Introduction: The Utiliquilt!
No, it's a poncho!
No, it's a twister mat!
IT'S A UTILIQUILT!!
It's just a basic blanket, with tarpaulin material on the bottom and Twister spots on the top. I've also added a hood and front pocket so it can be worn like a poncho.
Step 1: Materials
- Tarpaulin material
- Quilt batting
- Cloth for the top
- 4 separate colors for the spots
- Aerosol spray adhesive
- Bronze blue jean rivets
The quilt batting I got from a fabric/craft chain store, it was a rayon/nylon blend. I can't remember how much it was per meter, but I liked it because it was nice and fluffy.
You can use anything for the top, you could even combine this instructable with any other in the quilting challenge by using their design for the top. I just used some slightly hideous upholstery fabric I had laying around that fortunately never got used.
Step 2: Attach the Spots
Lay out your spots and get them where you want them. Traditional Twister uses 4 different colors with 6 spots each.
The PVC material I used for the spots was quite slippery, so I found it easier to do one row at a time, gluing each down with spray adhesive, and then sewing the circumference of each spot after the glue was dry.
If you want to, now is the time to add a hoodie pocket, see the last photos.
Step 3: Assembly
Once your top is finished, trim everything up so it's square. The quilt batting should be 4" smaller than the tarp bottom, and the top should be 4" smaller again, so that when you fold the edges of the tarp over the batting, it meets the top with enough left for a seam allowance.
Once everything fits right, sew up the tarp corner detail like the pictures show. Then glue the batting to the tarp with the spray adhesive, otherwise it'll slip around too much while you're playing twister.
Put your top down and pin it to the tarp. I found it easier to put my sewing machine on the floor with the quilt rather than trying to wrestle with the whole thing on my tiny sewing table. Sew the edge all the way around the quilt and you've got the basic quilt done.
Step 4: Add the Hood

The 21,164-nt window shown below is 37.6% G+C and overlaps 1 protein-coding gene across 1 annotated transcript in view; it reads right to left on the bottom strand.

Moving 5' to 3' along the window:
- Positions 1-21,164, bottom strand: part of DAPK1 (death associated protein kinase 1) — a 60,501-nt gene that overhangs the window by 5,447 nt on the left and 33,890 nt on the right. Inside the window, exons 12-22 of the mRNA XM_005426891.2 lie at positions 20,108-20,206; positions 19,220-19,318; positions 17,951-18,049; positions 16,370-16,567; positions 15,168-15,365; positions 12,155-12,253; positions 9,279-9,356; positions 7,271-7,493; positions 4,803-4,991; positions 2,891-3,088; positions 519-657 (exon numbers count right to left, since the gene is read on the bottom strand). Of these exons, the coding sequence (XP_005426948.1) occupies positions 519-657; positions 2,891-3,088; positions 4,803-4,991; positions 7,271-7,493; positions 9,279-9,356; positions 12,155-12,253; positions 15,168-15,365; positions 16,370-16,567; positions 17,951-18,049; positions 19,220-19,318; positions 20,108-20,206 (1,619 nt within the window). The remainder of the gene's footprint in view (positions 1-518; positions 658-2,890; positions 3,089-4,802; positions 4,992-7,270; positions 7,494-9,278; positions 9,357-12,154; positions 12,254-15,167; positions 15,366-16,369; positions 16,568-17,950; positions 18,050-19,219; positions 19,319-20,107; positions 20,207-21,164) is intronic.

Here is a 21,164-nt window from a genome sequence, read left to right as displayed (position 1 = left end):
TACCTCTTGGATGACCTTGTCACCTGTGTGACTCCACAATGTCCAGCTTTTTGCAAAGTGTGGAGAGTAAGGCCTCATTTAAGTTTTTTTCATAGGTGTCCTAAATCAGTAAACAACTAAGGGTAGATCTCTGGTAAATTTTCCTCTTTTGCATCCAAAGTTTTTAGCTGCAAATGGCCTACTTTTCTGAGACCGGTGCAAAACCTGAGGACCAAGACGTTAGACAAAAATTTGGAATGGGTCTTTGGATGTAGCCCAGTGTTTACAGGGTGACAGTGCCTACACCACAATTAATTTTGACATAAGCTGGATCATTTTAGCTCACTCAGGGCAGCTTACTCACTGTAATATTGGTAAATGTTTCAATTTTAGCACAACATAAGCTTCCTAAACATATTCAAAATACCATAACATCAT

To get a pattern for your hood, trace the hood of your favorite hoody or raincoat. You'll need one copy of the pattern cut from your tarp material if you want it to be waterproof, and another copy of the pattern for a liner. I taped the pieces together before sewing, to reduce the number of pinholes in my supposedly waterproof shell. Once you have an inside and an outside, sew them right sides together, then turn right side out. I also added a couple button holes and an additional seam an inch in from the edge to string a shoelace through as a hood drawstring.
Cut an opening in the middle of the quilt and pin the hood in place, making sure you have the opening pointing towards the side with the pocket. I sewed the outside of the hood to the outside (tarp side) of the quilt first with the machine, then stitched the insides together by hand.
The last step I made was to attach the front to the back of the quilt. I used some bronze blue jean rivets I had laying around from an old project. I thought that would wick less moisture through the quilt than if I used thread or yarn. I put a rivet between every dot and one in the middle between every 4 dots.
All that's left is to make yourself a spinner or some dice for Twister left/right hand/foot + color, but I'm sure you can manage that on your own. It's much more comfortable (and water resistant) to wear it with the spots on the inside, but if you want to look a bit eccentric, feel free to wear it spots out like my rather fetching hat rack.
Now you're ready to go for a picnic, play a spot of Twister, stay out of the rain, or do all three!